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Concept

RenderDelgate is a new component introduced by TGEA 1.8. The concept and functionality behind RenderDelgate gives you, the developer, a lot of flexibility when you are creating your own rendering objects.


The concept is based on the system sending a signal, which is caught by an object's RenderDelegate. The RenderDelgate itself calls an object's render function. Prior to TGEA 1.8, every object that requires rendering required a renderObject(...) function.


The function had to have that exact name, and identical parameters. Using a RenderDelgate breaks those requirements. Let's take a look at a few simple examples.

Sky Example

The Sky object is a great example of a custom object that requires rendering. The class is derived from SceneObject, which does not have a rendering function. Open engine/source/terrain/sky.h. If you scroll through the Sky class, you will find the declaration of its RenderDelegate:

ObjectRenderInst::RenderDelegate mRenderDelegate;


Open Sky.cpp (same directory), then locate the Sky::Sky() function. At the bottom of the function, Sky's RenderDelegate is bound.

mRenderDelegate.bind(this, &Sky::renderObject);


When binding, we are passing in the Sky class (this), and its rendering function. Let's say Sky's rendering function had a different name, such as renderSky.

mRenderDelegate.bind(this, &Sky::renderSky);


What we are doing is preparing the Sky class to receive a render signal and act on it. One of our manager's (which we will discuss in a minute), will parse through all of its contained objects. When it comes across Sky, it will send a render signal to the class. It doesn't care about the name of the rendering function, it just tells the object to render with certain information:

void Sky::renderObject(ObjectRenderInst *ri, BaseMatInstance* overrideMat)
{
   if (overrideMat)
      return;

   SceneState* state = ri->state;  

   GFX->disableShaders();
   
   ...

As you can see, the SceneState information is passed in via an ObjectRenderInst pointer (*ri). Nifty, huh?

ShapeBase Example

Let's talk about ShapeBase. The Sky class has shown us a great RenderDelegate example, but 2 is always better than one. The ShapeBase class contains two RenderDelegates. One is the standard mRenderDelegate, just like Sky has. The second one is mShadowRenderDelegate, which (you guessed it) is used for rendering a shape's shadow:


In engine/source/T3D/shapeBase.h:

ObjectRenderInst::RenderDelegate mRenderDelegate;
ObjectRenderInst::RenderDelegate mShadowRenderDelegate;


Remember the earlier discussion about signals and hooks? Well, GFX can send out signals for multiple functions. For instance, we can have a signal for rendering our shape and for rendering our shadow. The following code shows how we bind those signals:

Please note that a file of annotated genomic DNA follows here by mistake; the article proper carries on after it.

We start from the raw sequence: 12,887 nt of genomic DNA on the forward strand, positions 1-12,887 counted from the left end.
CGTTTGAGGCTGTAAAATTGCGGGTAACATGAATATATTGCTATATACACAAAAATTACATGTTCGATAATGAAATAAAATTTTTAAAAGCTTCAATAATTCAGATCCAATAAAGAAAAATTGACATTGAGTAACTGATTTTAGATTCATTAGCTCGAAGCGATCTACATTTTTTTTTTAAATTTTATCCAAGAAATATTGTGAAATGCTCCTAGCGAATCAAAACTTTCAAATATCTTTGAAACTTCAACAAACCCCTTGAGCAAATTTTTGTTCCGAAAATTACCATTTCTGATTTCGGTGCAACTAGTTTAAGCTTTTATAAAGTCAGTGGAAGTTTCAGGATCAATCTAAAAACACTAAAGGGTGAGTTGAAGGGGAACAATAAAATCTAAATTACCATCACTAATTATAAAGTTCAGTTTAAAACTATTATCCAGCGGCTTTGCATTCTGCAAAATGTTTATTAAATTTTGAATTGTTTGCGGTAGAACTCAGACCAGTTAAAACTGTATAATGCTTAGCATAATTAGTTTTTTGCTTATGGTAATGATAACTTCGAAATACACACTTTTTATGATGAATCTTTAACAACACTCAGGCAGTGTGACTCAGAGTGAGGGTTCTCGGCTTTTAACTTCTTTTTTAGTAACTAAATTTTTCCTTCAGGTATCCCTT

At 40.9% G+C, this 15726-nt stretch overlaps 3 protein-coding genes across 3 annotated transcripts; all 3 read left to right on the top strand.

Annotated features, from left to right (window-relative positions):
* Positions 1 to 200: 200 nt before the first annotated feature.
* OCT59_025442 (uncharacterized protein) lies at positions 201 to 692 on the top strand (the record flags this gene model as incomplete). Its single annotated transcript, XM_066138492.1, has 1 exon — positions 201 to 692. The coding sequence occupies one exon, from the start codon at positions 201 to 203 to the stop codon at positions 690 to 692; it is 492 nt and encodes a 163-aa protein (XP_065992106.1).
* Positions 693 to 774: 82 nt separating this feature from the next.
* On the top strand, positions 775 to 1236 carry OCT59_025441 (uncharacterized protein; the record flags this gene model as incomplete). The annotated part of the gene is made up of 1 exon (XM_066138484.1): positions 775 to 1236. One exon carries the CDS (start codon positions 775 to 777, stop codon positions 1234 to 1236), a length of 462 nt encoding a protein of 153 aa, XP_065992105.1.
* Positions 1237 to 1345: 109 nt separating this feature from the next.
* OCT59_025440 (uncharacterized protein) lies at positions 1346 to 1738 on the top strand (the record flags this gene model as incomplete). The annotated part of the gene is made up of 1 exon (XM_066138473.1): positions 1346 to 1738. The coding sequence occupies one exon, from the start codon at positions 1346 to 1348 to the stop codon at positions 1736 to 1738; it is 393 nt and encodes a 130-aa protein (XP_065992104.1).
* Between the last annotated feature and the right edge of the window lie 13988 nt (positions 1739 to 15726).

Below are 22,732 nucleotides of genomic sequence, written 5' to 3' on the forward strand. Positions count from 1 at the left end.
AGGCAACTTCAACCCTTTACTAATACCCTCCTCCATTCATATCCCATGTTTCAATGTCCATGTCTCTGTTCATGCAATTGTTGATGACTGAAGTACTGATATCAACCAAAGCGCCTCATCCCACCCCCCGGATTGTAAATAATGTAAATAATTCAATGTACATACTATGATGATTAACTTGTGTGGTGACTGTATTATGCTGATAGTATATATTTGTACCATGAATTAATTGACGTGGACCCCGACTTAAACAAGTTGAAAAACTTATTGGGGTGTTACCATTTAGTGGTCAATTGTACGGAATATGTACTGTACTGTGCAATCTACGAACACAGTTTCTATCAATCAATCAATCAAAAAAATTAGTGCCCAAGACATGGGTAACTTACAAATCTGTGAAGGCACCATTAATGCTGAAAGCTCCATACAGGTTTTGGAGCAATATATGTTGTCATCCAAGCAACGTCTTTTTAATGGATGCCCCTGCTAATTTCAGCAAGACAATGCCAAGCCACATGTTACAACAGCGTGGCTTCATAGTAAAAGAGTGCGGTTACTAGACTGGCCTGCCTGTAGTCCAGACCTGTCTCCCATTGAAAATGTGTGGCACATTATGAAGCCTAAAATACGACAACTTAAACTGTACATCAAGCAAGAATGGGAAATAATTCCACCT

In engine/source/T3D/shapeBase.cpp, ShapeBase::ShapeBase():

mRenderDelegate.bind(this, &ShapeBase::renderObject);
mShadowRenderDelegate.bind(this, &ShapeBase::renderShadow);


The above code shows our second RenderDelegate is attached to a function called renderShadow. Since we already have a basic idea of how a standard RenderDelegate works, let's skip right to mShadowRenderDelegate's purpose. Look at the following code chunk, then we'll break it down:


In ShapeBase::prepRenderImage(..):

if( renderSelf && mDataBlock->shadowEnable )
{
   ObjectRenderInst *ri = gRenderInstManager->allocInst<ObjectRenderInst>();         
   ri->mRenderDelegate = mShadowRenderDelegate;
   ri->state = state;
   ri->type = RenderPassManager::RIT_Shadow;
   gRenderInstManager->addInst(ri);
}


Now, let's break it down. Here is the same chunk of code, but with my comments inserted above each line to detail the purpose:

// Check the shapebase's datablock to see if we render a shadow
if( renderSelf && mDataBlock->shadowEnable )
{
   // Datablock said we should render a shadow, so we are here...

   // We must have a render instance before we can proceed. 
   // We'll use our global RenderPassManager, gRenderInstManager, which is the lead render manager for GFX
   ObjectRenderInst *ri = gRenderInstManager->allocInst<ObjectRenderInst>();         

   // Now that we have an object render instance, let's assign the shadow render delegate
   ri->mRenderDelegate = mShadowRenderDelegate;

   // Assign the SceneState set up earlier in the function
   ri->state = state;

   // Assign the shadow render instance type (RIT_SHADOW)
   // This will tell our RenderPassManager what kind of render instance we are
   // working with, shadows as opposed to a mesh or sky
   ri->type = RenderPassManager::RIT_Shadow;

   // Add the new render instance to our global manager and move on.
   gRenderInstManager->addInst(ri);
}


To reiterate, ShapeBase has two separate RenderDelgates. One handles the standard object rendering, while the other handles the rendering of the object's shadow. Setting them up is extremely simple, which is the glory of using RenderDelegates.

Conclusion

This goal of this document was to provide you with an introduction and specific examples of the new RenderDelegate system introduced by TGEA 1.8's GFX2. Should you decide to create your own custom classes which require rendering of objects, please refer back to this doc. Making use of RenderDelegates can make your code cleaner and more modular.